#define s1 A3
#define s2 A2
#define s3 A1
#define s4 A0

// Pins of Switches
#define S5 A5
#define S6 A6
#define S7 A7
#define S8 D13

// Pins of Relay (Appliances Control)
#define R5 D2
#define R6 D3
#define R7 D4
#define R8 D5  

// Pins of Relay (Fan Speed Control)
#define Speed1 D6
#define Speed2 D7
#define Speed4 D8

bool speed1_flag = 1;
bool speed2_flag = 1;
bool speed3_flag = 1;
bool speed4_flag = 1;
bool speed0_flag = 1;

int switch_ON_Flag1_previous_I = 0;
int switch_ON_Flag2_previous_I = 0;
int switch_ON_Flag3_previous_I = 0;
int switch_ON_Flag4_previous_I = 0;

int curr_speed = 0;
bool fan_power = 0;

// IR Remote Code for Lights
#define IR_Relay1 0x1FE50AF
#define IR_Relay2 0x1FED827
#define IR_Relay3 0x1FEF807
#define IR_Relay4 0x1FE30CF
#define IR_Relay_All_Off 0x1FE48B7
#define IR_Relay_All_On 0x1FE7887

// IR Remote Code for Fan
#define IR_Speed_Up 0x1FE609F
#define IR_Speed_Dw 0x1FEA05F
#define IR_Fan_off 0x1FE10EF
#define IR_Fan_on 0x1FE906F

IRrecv irrecv(irPin);
decode_results results;

ButtonConfig config1;
AceButton button1(&config1);
ButtonConfig config2;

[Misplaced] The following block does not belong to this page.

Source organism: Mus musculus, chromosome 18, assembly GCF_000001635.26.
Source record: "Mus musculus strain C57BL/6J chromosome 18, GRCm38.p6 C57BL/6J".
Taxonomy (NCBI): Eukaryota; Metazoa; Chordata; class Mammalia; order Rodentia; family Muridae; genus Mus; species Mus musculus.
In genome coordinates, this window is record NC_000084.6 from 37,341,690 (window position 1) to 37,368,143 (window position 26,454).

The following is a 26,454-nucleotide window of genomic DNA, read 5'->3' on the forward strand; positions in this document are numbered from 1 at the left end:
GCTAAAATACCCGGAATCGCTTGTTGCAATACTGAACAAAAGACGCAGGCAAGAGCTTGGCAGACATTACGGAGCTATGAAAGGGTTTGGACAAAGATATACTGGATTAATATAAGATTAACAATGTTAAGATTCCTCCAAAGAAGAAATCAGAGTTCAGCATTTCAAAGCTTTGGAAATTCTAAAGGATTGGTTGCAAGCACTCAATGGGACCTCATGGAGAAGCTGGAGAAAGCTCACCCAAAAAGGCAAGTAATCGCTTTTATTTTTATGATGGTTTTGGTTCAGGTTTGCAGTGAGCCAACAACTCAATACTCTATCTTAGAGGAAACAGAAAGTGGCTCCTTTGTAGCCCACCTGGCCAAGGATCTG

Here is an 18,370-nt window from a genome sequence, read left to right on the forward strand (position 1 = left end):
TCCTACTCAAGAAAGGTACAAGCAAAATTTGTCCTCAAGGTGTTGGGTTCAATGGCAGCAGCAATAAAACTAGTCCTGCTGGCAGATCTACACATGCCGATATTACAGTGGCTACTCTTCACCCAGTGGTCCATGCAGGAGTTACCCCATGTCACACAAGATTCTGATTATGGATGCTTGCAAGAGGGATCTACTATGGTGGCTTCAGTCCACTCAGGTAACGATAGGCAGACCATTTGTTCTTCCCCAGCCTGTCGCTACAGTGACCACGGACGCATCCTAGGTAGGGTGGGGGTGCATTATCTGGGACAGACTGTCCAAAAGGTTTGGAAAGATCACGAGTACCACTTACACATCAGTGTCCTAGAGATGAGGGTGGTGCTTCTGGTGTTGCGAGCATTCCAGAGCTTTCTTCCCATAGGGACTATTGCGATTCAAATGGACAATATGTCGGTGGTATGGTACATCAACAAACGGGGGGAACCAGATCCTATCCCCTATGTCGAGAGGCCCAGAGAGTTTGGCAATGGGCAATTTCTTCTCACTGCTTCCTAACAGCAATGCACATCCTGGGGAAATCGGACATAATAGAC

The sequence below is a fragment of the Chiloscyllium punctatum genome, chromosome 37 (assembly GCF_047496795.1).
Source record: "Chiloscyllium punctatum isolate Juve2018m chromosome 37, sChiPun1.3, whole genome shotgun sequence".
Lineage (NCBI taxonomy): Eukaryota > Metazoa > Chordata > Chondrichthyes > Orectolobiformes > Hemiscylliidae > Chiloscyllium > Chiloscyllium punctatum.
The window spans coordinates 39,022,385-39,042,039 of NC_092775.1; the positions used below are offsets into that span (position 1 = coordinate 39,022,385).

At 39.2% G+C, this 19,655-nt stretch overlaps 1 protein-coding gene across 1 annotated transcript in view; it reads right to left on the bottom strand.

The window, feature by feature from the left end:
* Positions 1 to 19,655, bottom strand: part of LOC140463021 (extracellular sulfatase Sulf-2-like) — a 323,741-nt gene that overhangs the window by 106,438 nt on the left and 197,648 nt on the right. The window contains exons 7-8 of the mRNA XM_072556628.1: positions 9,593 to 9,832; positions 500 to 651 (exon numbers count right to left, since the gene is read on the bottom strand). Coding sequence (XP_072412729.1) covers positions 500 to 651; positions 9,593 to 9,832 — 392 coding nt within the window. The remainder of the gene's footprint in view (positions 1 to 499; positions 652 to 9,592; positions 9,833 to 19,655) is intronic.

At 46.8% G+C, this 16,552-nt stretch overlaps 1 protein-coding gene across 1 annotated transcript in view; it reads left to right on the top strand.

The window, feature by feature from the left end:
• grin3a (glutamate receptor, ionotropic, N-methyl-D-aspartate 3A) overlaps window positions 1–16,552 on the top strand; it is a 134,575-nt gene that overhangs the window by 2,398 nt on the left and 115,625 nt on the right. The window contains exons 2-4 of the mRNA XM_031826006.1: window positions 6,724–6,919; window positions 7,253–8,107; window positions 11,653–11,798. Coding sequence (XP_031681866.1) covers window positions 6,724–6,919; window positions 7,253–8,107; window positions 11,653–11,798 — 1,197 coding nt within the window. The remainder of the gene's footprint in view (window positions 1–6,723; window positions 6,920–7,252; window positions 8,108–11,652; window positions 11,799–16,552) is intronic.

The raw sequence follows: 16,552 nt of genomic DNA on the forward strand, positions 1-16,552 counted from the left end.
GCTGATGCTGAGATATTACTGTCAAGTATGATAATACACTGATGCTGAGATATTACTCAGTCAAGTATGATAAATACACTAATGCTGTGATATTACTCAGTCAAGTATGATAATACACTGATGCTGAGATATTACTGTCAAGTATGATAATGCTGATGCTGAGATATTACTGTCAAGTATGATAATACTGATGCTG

AceButton button2(&config2);
ButtonConfig config3;
AceButton button3(&config3);
ButtonConfig config4;
AceButton button4(&config4);
ButtonConfig config5;
AceButton button5(&config5);

void handleEvent1(AceButton*, uint8_t, uint8_t);
void handleEvent2(AceButton*, uint8_t, uint8_t);
void handleEvent3(AceButton*, uint8_t, uint8_t);
void handleEvent4(AceButton*, uint8_t, uint8_t);
void handleEvent5(AceButton*, uint8_t, uint8_t);

void setup() {
  // Initialize serial and wait for port to open:
  Serial.begin(115200);

  dht.begin();
  irrecv.enableIRIn();  // Enabling IR sensor

  pinMode(s1, INPUT);
  pinMode(s2, INPUT);
  pinMode(s3, INPUT_PULLUP);
  pinMode(s4, INPUT);
  pinMode(S5, INPUT);
  pinMode(S6, INPUT);
  pinMode(S7, INPUT);
  pinMode(S8, INPUT);

  pinMode(R5, OUTPUT);
  pinMode(R6, OUTPUT);
  pinMode(R7, OUTPUT);
  pinMode(R8, OUTPUT);
  pinMode(Speed1, OUTPUT);
  pinMode(Speed2, OUTPUT);
  pinMode(Speed4, OUTPUT);

  config1.setEventHandler(button1Handler);
  config2.setEventHandler(button2Handler);
  config3.setEventHandler(button3Handler);
  config4.setEventHandler(button4Handler);
  config5.setEventHandler(button5Handler);

  button1.init(S5);
  button2.init(S6);
  button3.init(S7);
  button4.init(S8);
  button5.init(fan_switch);

  // This delay gives the chance to wait for a Serial Monitor without blocking if none is found